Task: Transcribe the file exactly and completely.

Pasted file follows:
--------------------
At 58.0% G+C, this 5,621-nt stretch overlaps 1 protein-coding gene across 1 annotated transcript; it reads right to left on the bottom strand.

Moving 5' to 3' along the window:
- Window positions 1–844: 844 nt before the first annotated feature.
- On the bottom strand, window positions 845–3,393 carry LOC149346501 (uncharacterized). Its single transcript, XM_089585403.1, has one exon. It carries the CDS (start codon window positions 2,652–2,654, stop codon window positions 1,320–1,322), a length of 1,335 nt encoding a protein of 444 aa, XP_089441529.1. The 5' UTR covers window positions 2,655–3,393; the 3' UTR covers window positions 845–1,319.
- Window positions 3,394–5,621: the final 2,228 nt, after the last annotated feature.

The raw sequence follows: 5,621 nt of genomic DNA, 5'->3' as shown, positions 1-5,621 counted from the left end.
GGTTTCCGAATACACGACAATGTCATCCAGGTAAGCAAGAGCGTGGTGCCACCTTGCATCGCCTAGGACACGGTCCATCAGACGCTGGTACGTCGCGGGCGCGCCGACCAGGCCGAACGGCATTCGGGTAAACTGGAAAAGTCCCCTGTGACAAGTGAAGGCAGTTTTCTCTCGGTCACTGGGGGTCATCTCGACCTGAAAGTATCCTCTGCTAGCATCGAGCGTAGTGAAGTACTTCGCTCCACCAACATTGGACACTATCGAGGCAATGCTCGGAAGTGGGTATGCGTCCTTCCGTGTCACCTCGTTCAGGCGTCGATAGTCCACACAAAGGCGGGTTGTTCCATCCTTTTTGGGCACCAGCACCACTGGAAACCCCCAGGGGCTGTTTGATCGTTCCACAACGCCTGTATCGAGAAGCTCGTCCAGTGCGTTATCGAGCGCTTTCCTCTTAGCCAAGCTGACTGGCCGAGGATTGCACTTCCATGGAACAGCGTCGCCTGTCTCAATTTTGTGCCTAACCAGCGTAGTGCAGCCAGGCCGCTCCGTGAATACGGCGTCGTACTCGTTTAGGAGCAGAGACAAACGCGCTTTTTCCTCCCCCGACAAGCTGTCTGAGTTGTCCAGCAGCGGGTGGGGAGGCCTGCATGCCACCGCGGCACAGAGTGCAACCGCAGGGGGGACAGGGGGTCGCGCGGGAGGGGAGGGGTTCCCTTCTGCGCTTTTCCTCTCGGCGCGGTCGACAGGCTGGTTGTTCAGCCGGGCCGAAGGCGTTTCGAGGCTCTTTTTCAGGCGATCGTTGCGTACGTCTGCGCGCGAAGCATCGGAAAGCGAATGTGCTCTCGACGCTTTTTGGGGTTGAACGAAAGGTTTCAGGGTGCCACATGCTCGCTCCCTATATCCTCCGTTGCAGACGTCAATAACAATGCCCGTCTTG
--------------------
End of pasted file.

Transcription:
At 58.0% G+C, this 5,621-nt stretch overlaps 1 protein-coding gene across 1 annotated transcript; it reads right to left on the bottom strand.

Moving 5' to 3' along the window:
- Window positions 1–844: 844 nt before the first annotated feature.
- On the bottom strand, window positions 845–3,393 carry LOC149346501 (uncharacterized). Its single transcript, XM_089585403.1, has one exon. It carries the CDS (start codon window positions 2,652–2,654, stop codon window positions 1,320–1,322), a length of 1,335 nt encoding a protein of 444 aa, XP_089441529.1. The 5' UTR covers window positions 2,655–3,393; the 3' UTR covers window positions 845–1,319.
- Window positions 3,394–5,621: the final 2,228 nt, after the last annotated feature.

The raw sequence follows: 5,621 nt of genomic DNA, 5'->3' as shown, positions 1-5,621 counted from the left end.
GGTTTCCGAATACACGACAATGTCATCCAGGTAAGCAAGAGCGTGGTGCCACCTTGCATCGCCTAGGACACGGTCCATCAGACGCTGGTACGTCGCGGGCGCGCCGACCAGGCCGAACGGCATTCGGGTAAACTGGAAAAGTCCCCTGTGACAAGTGAAGGCAGTTTTCTCTCGGTCACTGGGGGTCATCTCGACCTGAAAGTATCCTCTGCTAGCATCGAGCGTAGTGAAGTACTTCGCTCCACCAACATTGGACACTATCGAGGCAATGCTCGGAAGTGGGTATGCGTCCTTCCGTGTCACCTCGTTCAGGCGTCGATAGTCCACACAAAGGCGGGTTGTTCCATCCTTTTTGGGCACCAGCACCACTGGAAACCCCCAGGGGCTGTTTGATCGTTCCACAACGCCTGTATCGAGAAGCTCGTCCAGTGCGTTATCGAGCGCTTTCCTCTTAGCCAAGCTGACTGGCCGAGGATTGCACTTCCATGGAACAGCGTCGCCTGTCTCAATTTTGTGCCTAACCAGCGTAGTGCAGCCAGGCCGCTCCGTGAATACGGCGTCGTACTCGTTTAGGAGCAGAGACAAACGCGCTTTTTCCTCCCCCGACAAGCTGTCTGAGTTGTCCAGCAGCGGGTGGGGAGGCCTGCATGCCACCGCGGCACAGAGTGCAACCGCAGGGGGGACAGGGGGTCGCGCGGGAGGGGAGGGGTTCCCTTCTGCGCTTTTCCTCTCGGCGCGGTCGACAGGCTGGTTGTTCAGCCGGGCCGAAGGCGTTTCGAGGCTCTTTTTCAGGCGATCGTTGCGTACGTCTGCGCGCGAAGCATCGGAAAGCGAATGTGCTCTCGACGCTTTTTGGGGTTGAACGAAAGGTTTCAGGGTGCCACATGCTCGCTCCCTATATCCTCCGTTGCAGACGTCAATAACAATGCCCGTCTTG